Silicon Valley Bank (SVB) is famous worldwide for its specialist banking services for the startup and venture industry. Having established a branch in London in 2012 which now employs 200 people, they have now opened a subsidiary in Frankfurt, Germany which will service the emerging European tech industry with venture debt services and products. Unfortunately, bank accounts for startups or VCs are still unavailable, as Frankfurt is a subsidiary office and does not yet have a full banking licence.
Munich played host to the opening party of SVB’s new branch in Frankfurt last week, its first on the continental mainland. It was a key investment meetup with private equity firms, partners of venture funds and family offices, as well as the European Super Angels Club.
Silicon Valley Bank offers a very unique set of debt products, which are very useful for funds, attractive to growth-stage startups and last but not least the bank has the world’s best network of investors. We are looking forward to working with SVB, explains Berthold Baurek-Karlic, President of European Super Angels Club after his return to Vienna.
Download the SVB presentation and find out what they can offer you!
It is a strategic decision of SVB to launch their first European mainland office in Germany. According to a recent report by London-based Frontline Ventures and Speedinvest, the German-speaking countries represents a very fertile breeding ground for tech ventures, with a reasonably homogenous market of 100m German speakers whose GDP/capita exceeds €48.000, a full 50% above the EU average and a smartphone penetration of 67%. If the region can fully leverage their position in the centre of Europe, use the (relative cheap and highly skilled) developer talent from Eastern Europe and match it with the increasing amounts of capital available (10 funds have launched over the past 18 months with a combined value in excess of €1bn), it could translate its historic high-tech goods manufacturing strength to IP-rich tech that is likely to dominate the next century.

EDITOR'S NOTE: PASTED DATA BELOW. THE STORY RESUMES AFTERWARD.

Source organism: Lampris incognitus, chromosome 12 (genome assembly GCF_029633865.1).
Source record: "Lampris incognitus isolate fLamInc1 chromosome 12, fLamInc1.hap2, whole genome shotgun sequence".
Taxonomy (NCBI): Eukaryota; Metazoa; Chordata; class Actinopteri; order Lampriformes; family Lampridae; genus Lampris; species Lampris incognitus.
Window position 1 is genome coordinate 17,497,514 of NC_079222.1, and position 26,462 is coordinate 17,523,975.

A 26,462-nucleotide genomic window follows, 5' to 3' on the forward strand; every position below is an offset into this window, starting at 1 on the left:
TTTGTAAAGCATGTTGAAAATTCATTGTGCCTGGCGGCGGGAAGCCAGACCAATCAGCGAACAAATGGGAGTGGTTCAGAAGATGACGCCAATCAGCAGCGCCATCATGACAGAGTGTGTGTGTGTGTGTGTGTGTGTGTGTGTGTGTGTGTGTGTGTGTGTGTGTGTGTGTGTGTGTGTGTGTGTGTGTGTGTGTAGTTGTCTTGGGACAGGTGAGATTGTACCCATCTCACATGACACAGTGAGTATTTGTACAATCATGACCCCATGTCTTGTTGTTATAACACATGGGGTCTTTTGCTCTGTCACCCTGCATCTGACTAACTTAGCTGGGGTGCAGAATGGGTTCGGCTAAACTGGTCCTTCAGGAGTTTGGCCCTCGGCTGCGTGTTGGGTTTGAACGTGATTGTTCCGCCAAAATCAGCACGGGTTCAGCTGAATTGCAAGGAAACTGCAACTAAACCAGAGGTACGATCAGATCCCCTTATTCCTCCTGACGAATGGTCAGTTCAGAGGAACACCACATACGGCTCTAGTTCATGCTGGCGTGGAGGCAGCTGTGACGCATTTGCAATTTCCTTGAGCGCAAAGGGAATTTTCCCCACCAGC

As VC investment activity continues to grow across Europe, with €16.9bn being invested over 3,306 deals, also Switzerland, Germany, and Austria have followed the trend of fewer and larger sized deals. However, if the region fundraising game remains fragmented, it will always underperform its potential. That’s why our pan-European networks of angel investors, family offices, corporate venture capitalists exists: to help build this ecosystem and connect it to the rest of the world.
With ESAC, business angels no longer have to rely on the best startups magically popping up by coincidence and founders are no longer tied to a limited network in their surrounding area. For more information about the European Super Angels Club please visit www.superangels.club.